All of the kids were able to not only express their understanding of the animal, whether it was the puma which represented strength or the rabbit which liked to move, they would explain them through their own imaginative stories.
The strategy involved taking an existing prevention campaign developed by ArtCenter 5 years ago for COANIQUEM which is already implemented all over South America and turn it into a new story. The prevention campaign featured 2 South American children who always taught their pet to avoid hazardous scenarios that are most common reasons for burns. Kids know their faces and attribute them to prevention but there is no campaign for kids who have already been burned. The Healing Tree creates a new story from these 2 characters, where they journey away from their home into an uncharted land to find a special tree that needs their help to grow. In order to find it, different animals guide them on how to get there. It is never once mentioned in the story that the children are actually burn victims.
Across 10 different departments, each with their own culture and team dynamic, it was crucial to capture the heart of each area to define which Chilean animal character could best represent it to a child. A big part of the research was how to develop something that did not feel entirely new but repurpose elements from its existing culture.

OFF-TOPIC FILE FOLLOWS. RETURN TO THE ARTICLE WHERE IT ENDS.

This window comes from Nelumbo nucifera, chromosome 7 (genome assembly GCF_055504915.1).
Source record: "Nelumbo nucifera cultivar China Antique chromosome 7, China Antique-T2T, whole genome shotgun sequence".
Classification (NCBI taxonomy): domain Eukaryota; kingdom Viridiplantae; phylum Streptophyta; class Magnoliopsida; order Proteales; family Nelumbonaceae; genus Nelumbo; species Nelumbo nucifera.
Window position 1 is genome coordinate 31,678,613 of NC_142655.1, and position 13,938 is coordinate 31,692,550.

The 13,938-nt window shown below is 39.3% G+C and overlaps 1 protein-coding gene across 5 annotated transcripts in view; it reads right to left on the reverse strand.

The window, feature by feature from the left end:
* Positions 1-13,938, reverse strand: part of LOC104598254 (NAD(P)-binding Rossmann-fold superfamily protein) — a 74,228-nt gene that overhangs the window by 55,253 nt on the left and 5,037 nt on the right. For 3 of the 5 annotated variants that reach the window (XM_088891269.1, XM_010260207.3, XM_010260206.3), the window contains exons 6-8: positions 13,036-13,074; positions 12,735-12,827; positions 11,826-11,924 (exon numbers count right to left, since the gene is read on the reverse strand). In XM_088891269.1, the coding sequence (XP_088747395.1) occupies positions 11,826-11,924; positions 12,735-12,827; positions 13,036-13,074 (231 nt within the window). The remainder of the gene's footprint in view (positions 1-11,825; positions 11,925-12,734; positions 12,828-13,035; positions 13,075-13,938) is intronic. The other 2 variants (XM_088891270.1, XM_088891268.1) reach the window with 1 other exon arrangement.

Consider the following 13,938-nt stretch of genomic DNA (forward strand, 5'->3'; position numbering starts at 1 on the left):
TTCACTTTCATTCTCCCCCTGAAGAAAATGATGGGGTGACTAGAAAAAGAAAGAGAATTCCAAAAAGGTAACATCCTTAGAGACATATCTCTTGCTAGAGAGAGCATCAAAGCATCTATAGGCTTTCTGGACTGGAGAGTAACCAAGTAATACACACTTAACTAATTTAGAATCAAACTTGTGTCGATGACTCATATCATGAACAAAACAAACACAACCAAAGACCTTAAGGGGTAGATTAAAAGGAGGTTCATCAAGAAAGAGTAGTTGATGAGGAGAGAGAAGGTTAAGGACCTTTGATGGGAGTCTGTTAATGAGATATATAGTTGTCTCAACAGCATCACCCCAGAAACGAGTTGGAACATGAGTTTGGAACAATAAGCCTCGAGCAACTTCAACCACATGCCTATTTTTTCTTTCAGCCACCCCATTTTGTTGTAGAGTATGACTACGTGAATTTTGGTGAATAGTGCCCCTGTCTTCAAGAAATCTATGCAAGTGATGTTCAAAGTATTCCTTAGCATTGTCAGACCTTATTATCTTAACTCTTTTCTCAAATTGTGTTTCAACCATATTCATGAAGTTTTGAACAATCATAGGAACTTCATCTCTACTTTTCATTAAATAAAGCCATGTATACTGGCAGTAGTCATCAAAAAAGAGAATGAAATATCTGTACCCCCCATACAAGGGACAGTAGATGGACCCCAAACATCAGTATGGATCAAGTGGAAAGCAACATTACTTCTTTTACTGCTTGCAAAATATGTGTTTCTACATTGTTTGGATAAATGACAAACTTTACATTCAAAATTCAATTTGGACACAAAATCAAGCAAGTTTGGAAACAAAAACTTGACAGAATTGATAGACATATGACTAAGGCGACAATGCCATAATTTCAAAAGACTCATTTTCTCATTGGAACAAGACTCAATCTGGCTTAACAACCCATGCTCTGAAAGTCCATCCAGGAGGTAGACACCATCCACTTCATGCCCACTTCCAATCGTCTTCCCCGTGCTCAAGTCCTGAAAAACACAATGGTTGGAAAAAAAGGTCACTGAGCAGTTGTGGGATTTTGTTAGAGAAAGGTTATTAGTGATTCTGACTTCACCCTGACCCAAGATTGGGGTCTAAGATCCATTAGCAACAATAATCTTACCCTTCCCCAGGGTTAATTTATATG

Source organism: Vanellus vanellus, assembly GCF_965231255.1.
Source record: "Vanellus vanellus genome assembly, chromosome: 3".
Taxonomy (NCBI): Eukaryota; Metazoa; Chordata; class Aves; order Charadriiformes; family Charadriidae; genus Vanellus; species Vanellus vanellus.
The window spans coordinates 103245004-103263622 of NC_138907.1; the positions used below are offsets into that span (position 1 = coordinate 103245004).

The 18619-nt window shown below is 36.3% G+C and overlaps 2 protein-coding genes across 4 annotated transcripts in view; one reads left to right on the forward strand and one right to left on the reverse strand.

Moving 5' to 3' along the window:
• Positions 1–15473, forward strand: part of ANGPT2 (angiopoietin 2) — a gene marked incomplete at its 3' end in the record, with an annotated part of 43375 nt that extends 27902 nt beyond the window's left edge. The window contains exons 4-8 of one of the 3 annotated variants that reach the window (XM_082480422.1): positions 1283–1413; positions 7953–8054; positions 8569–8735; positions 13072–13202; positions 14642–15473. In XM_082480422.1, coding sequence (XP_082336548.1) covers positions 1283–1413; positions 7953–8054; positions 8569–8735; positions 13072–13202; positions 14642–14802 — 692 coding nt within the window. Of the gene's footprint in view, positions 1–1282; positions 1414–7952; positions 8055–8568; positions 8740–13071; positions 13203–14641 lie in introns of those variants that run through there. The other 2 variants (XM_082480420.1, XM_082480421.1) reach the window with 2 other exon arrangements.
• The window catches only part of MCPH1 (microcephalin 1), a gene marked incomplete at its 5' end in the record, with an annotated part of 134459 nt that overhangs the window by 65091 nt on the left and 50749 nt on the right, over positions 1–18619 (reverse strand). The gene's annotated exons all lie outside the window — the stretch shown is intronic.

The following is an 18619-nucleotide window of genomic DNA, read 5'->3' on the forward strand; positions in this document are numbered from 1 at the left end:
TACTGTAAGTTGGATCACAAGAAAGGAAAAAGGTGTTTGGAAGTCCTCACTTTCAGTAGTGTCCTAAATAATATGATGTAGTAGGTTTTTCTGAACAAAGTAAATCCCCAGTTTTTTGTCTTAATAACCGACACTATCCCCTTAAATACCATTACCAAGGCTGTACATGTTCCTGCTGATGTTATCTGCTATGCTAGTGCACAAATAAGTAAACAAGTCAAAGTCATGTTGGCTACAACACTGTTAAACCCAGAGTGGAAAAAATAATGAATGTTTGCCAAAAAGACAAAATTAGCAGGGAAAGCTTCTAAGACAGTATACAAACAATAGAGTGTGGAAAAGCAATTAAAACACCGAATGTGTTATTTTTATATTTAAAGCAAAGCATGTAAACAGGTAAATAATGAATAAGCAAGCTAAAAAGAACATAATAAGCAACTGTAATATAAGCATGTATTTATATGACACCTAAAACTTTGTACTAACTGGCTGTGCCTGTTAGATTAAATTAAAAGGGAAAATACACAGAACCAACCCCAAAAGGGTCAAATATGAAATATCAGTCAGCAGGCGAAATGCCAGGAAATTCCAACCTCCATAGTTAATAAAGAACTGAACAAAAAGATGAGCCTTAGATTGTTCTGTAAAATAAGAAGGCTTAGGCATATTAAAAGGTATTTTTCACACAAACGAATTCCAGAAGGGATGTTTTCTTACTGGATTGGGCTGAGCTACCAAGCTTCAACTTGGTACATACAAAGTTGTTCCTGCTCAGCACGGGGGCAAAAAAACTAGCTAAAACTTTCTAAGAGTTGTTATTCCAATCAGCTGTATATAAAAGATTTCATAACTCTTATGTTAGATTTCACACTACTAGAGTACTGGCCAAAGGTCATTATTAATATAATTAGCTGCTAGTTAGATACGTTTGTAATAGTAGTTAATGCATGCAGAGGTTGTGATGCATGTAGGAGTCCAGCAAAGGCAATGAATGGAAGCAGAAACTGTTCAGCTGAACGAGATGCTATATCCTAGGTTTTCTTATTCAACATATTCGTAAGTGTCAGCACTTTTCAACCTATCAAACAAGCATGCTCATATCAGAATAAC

One of COANQUEM's most innovative approaches and what they are known for, comes from their Garment Fitting department which develops expandable garments for kids to wear to keep their wounds from expanding. These garments can range from covering a simple piece of the arm to an entire body which alters the physical appearance and can cause a child to be self-conscious. The animal paired with this department is the native Chilean animal, the Pudu, which is a small deer that remains the same size its whole life. The message that it teaches is that its ok to be different as the Pudu proudly wears colorful armor all over its body to symbolize the garments.
The psychologists use an analogy of rebuilding jenga towers when they break as an act of resilience to a setback and to also encourage teamwork in rebuilding. Since this is a concept the kids understand, the jenga bridge concept was integrated into the story through a team of leaf-eared mice, who work together to rebuild a broken bridge to cross to the other side of the lake to enter the jungle (Physical Therapy).
In Physical Therapy, a series of Chilean rabbit characters represent the need to be active and stretch. In the story, they teach the main characters how to swing through the trees in order to advance to the next area.